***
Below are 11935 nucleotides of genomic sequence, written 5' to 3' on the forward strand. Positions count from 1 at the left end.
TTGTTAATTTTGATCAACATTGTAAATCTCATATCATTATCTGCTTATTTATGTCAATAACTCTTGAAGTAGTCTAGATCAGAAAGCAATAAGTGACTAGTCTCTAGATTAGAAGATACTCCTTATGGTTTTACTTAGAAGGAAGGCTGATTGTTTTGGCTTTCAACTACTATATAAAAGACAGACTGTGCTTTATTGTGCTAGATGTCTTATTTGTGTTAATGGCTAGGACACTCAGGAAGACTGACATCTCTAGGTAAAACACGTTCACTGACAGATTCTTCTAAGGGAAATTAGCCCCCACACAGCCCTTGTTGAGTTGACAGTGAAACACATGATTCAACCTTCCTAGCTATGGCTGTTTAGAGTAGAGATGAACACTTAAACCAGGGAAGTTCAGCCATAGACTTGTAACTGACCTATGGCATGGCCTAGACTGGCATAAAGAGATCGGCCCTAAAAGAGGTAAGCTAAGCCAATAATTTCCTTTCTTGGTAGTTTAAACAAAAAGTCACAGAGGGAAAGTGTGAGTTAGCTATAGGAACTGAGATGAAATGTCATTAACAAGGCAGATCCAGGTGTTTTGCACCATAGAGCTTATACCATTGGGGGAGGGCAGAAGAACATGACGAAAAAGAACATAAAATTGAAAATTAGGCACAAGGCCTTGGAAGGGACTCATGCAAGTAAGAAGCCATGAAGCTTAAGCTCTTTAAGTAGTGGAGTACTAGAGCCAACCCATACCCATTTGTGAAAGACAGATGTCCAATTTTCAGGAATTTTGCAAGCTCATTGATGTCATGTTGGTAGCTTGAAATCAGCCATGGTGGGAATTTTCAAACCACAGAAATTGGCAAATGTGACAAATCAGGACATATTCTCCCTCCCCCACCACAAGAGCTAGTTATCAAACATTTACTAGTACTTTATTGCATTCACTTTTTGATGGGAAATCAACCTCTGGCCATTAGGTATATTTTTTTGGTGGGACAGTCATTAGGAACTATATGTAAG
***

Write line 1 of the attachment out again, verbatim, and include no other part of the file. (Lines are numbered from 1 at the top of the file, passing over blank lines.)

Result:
Below are 11935 nucleotides of genomic sequence, written 5' to 3' on the forward strand. Positions count from 1 at the left end.